According to Le, "Generative AI hasn't reached a 'leap of faith' moment yet, where companies could rely on it without employees overseeing the outcome."

His sentiment reinforces my point that generative AI poses a threat by way of human complacency.

You Can't Take the Security Pro Out of Security

Contrary to what the doomers may think, generative AI will not replace humans — at least not in our lifetime. Intuition is just unbeatable at detecting certain security threats.

For example, in application security, SQL injection and other vulnerabilities can create huge cyber-risks, detectable only when humans run reverse engineering and fuzzing on the application.

Using humans to write code also results in code that is much easier for other humans to read, parse, and understand. In code that AI auto-generates, vulnerabilities can be far more difficult to detect, because there is no human developer familiar with the app's code. Security teams that use AI-generated code will need to spend more time ensuring they are familiar with the AI's output and identifying issues before they turn into exploits.

Looking to generative AI for fast code should not cause security teams to lower their guard, and may mean spending more time ensuring code is safe.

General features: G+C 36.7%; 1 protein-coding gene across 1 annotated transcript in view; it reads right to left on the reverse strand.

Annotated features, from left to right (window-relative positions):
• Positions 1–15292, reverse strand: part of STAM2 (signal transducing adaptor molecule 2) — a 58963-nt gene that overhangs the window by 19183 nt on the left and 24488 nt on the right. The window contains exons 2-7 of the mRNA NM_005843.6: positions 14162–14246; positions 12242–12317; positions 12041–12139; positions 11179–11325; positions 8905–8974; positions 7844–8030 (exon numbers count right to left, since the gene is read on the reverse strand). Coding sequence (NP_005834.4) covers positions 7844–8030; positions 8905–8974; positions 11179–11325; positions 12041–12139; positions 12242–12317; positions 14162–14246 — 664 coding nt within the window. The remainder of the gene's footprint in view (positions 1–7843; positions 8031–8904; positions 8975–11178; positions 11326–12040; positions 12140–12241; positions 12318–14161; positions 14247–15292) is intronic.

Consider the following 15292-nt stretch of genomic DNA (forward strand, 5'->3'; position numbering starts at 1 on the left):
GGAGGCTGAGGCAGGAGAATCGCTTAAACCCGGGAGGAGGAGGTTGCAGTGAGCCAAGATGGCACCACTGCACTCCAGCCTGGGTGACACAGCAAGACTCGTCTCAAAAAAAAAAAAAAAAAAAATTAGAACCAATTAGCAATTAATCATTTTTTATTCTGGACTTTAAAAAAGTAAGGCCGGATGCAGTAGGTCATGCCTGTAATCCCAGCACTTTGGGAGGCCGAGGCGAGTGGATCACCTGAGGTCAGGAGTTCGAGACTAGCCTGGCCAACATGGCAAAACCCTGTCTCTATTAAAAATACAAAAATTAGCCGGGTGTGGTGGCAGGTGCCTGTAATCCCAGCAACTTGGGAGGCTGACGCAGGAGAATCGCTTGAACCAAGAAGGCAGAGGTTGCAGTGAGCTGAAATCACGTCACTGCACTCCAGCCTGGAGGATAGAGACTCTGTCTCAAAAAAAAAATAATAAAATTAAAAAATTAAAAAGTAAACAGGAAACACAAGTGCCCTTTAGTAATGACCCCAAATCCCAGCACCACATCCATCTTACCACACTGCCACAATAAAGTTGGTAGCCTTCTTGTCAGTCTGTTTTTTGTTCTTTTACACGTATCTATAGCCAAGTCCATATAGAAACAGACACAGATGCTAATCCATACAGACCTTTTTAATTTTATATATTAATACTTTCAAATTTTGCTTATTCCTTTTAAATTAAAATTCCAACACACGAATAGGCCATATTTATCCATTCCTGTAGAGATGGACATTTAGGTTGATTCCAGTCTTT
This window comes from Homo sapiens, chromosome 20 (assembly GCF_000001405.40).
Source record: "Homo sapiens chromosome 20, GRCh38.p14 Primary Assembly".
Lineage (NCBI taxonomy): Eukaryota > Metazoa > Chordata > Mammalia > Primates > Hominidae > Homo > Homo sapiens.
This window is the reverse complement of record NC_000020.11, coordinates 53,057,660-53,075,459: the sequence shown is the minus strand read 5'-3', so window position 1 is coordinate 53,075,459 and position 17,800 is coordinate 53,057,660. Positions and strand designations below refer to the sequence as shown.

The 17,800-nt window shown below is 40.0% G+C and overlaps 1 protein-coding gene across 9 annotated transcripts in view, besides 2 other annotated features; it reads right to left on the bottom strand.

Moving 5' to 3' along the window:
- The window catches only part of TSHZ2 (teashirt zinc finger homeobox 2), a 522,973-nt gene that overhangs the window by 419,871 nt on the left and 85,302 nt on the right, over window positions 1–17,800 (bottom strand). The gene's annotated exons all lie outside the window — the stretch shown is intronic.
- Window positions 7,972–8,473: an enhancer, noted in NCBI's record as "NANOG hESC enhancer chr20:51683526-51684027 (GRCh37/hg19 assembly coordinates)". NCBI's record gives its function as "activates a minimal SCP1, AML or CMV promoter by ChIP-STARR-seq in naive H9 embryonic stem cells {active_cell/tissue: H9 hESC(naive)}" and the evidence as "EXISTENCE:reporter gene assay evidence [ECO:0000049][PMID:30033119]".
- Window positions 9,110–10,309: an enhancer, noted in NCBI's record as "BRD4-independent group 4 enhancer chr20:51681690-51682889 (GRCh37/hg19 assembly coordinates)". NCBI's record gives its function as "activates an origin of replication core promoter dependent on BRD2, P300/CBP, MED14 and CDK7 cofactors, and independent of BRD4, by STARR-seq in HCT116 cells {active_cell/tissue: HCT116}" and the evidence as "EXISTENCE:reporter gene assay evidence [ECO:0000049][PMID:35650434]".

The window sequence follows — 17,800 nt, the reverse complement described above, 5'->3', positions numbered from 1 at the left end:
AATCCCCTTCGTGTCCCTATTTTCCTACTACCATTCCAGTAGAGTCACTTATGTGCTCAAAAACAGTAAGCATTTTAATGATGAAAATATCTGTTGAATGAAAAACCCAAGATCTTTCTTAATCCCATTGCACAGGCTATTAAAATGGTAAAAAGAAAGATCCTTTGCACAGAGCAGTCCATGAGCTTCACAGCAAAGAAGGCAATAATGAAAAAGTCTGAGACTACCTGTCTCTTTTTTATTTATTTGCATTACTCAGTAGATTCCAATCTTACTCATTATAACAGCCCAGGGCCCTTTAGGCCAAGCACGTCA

AI Is Not All Bad

Despite both the positive and negative sentiments today, generative AI has the potential to augment our capabilities. It just has to be applied judiciously.

For instance, deploying generative AI in conjunction with Bayesian machine learning (ML) models can be a safer method to automate cybersecurity. This method makes generative AI safer by making training, assessment, and measurement of output easier. This combination of generative AI and Bayesian ML models are also easier to inspect and debug when inaccuracies occur. This method can be used either to create new insights from data or to validate the output of a generative AI model.

Alas, cyber pros are people, and people are not perfect. We may be slow, exhausted after long workdays, and error-prone, but we have something AI does not: judgment and nuance. We have the ability to understand and synthesize context; machines don't.

Handing over security tasks entirely to generative AI, with no human oversight and judgment, could result in short-term convenience and long-term security gaps.

Instead, use generative AI to surgically augment your security talent. Experiment. In the end, the work you put upfront will save your organization unnecessary headaches later.

About the Author(s)

Rob Gurzeev

CEO & Co-Founder, CyCognito

Rob Gurzeev, CEO and Co-Founder of CyCognito, has led the development of offensive security solutions for both the private sector and intelligence agencies. Prior to founding CyCognito, he was Director of Offensive Security and head of R&D at C4 Security (acquired by Elbit Systems) and the CTO of the Product Department of the 8200 Israeli Intelligence Corps. Honors that he received as an Israel Defense Forces Officer included Award for Excellence, the Creative Thinking Award and the Source of Life Award.